Kansas governor signs bills enabling effort to entice Chiefs and Royals with new stadiums

Kansas' governor has signed legislation enabling the state to lure the Super Bowl champion Kansas City Chiefs and Major League Baseball’s Royals away from neighboring Missouri

TOPEKA, Kan. (AP) — Kansas' governor signed legislation Friday enabling the state to lure the Super Bowl champion Kansas City Chiefs and Major League Baseball's Royals away from neighboring Missouri by helping the teams pay for new stadiums.

Gov. Laura Kelly's action came three days after the Republican-led Legislature approved the measure with bipartisan supermajorities — an unusually quick turnaround that signals how urgently Kansas officials consider making the offers.

Missouri officials have argued that discussions about building new stadiums are still in the early stages. They said construction of a new one typically takes about three years, and pointed out that the lease on the existing complex that includes the teams' side-by-side stadiums doesn't end until January 2031.

The measure Kelly signed takes effect July 1 and will allow bonds to cover 70% of a new stadium's cost. The state would have 30 years to pay them off with revenues from sports betting, state lottery ticket sales, and new sales and alcohol taxes generated in the area around each proposed stadium.

The Kansas-Missouri border splits the 2.3 million-resident Kansas City area, with about 60% of the people living on the Missouri side.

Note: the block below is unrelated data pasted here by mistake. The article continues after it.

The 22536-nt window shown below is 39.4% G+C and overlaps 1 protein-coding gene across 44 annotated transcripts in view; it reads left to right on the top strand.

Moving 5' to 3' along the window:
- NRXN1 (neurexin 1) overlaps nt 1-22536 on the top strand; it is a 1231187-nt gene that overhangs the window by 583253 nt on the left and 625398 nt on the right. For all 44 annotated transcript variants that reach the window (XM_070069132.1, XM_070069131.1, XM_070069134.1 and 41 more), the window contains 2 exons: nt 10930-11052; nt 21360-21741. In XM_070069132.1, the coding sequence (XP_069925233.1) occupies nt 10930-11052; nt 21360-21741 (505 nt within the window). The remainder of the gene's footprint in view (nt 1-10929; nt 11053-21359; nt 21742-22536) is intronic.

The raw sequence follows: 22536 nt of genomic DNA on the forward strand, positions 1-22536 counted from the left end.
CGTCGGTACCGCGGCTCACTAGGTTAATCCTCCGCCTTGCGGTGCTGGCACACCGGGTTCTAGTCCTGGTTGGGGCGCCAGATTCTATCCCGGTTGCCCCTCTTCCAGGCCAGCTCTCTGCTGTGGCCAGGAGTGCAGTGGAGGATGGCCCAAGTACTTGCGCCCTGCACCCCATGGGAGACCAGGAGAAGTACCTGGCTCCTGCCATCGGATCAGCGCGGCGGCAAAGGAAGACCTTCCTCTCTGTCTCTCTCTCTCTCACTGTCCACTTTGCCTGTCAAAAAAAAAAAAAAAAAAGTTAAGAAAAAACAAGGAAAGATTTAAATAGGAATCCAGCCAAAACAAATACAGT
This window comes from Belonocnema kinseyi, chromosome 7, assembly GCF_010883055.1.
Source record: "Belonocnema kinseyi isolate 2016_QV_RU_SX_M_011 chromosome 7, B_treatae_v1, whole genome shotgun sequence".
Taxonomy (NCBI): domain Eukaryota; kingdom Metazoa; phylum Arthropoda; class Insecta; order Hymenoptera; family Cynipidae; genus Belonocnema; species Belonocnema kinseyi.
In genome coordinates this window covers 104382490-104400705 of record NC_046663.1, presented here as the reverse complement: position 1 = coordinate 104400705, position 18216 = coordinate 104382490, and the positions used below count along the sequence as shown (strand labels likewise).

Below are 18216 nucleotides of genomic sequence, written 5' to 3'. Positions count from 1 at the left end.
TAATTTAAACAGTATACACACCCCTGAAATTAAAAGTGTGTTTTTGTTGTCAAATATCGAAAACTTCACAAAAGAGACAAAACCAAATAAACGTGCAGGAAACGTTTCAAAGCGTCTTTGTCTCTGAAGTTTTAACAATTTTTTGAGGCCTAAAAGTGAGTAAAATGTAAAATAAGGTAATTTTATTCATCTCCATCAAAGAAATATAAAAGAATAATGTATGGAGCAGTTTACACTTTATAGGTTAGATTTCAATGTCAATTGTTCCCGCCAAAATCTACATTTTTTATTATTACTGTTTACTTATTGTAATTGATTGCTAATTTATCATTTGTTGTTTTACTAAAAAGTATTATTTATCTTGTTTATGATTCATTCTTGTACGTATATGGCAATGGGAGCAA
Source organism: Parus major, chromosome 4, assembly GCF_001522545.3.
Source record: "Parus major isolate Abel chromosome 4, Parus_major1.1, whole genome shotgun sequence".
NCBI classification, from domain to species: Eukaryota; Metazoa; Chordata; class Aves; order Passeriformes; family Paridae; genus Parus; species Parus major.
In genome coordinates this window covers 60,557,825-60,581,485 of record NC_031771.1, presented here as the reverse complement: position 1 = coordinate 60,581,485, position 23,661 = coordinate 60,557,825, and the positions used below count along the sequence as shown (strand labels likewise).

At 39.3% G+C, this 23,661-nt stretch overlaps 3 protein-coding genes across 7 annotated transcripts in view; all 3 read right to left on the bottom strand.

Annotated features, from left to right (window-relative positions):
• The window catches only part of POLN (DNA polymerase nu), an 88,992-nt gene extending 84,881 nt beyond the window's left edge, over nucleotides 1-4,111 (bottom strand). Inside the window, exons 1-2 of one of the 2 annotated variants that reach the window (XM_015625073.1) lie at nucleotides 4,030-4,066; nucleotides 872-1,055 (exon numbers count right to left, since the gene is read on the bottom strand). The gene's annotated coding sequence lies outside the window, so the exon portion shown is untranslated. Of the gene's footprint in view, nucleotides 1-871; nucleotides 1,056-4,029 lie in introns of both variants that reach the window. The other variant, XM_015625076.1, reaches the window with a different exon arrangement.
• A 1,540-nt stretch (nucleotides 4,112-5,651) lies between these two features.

Kansas officials began working on the legislation after voters on the Missouri side of the metropolitan area refused in April to continue a sales tax used to keep up the existing stadium complex. The Royals outlined a plan in February to build a $2 billion-plus ballpark in downtown Kansas City, Missouri, while the Chiefs were planning an $800 million renovation of their existing home.

Attorneys for the teams told Kansas legislators they needed to make decisions about the future soon for new stadiums to be ready on time — though the Royals had planned to move into a new downtown ballpark at the start of their 2028 season. Some critics suggested the teams are pitting the two states against each other for the biggest government subsidies possible.

“The Chiefs and the Royals are pretty much using us,” said state Rep. Susan Ruiz, a Democrat from the Kansas City, Kansas, area who voted against the bill.

Supporters of bringing the teams to Kansas warned that if neither state acts quickly enough, one or both teams could leave for another community entirely. Several economists who have studied professional sports were skeptical that a move would make financial sense for either a team or a new host city, and both the National Football League and Major League Baseball require a supermajority of owners to approve franchise moves.

The plan had support from throughout Kansas, including about half of the lawmakers from western Kansas, 200 miles (320 kilometers) away from any new stadium.

Kansas lawmakers approved the stadium financing plan during a single-day special session Tuesday. Kelly, a Democrat, called the session for the Legislature to consider tax cuts after she vetoed three previous tax plans and legislators adjourned their regular annual session May 1. On Friday, she also signed a bill that will save income and property taxpayers a total of $1.23 billion over the next three years.

Although the financing law doesn't specifically name the Chiefs or Royals, it is limited to stadiums for National Football League and Major League Baseball teams "in any state adjacent to Kansas.”

“It’s fairly clearly about how you poach,” Kansas City, Missouri, Mayor Quinton Lucas said during a news conference after Kansas lawmakers approved the measure. He added that his city would “lay out a good offer” to keep both teams in town and that the teams ”are in an exceptional leverage position.”

Credit: AP

Credit: AP

Credit: AP

Credit: AP

Credit: AP

Credit: AP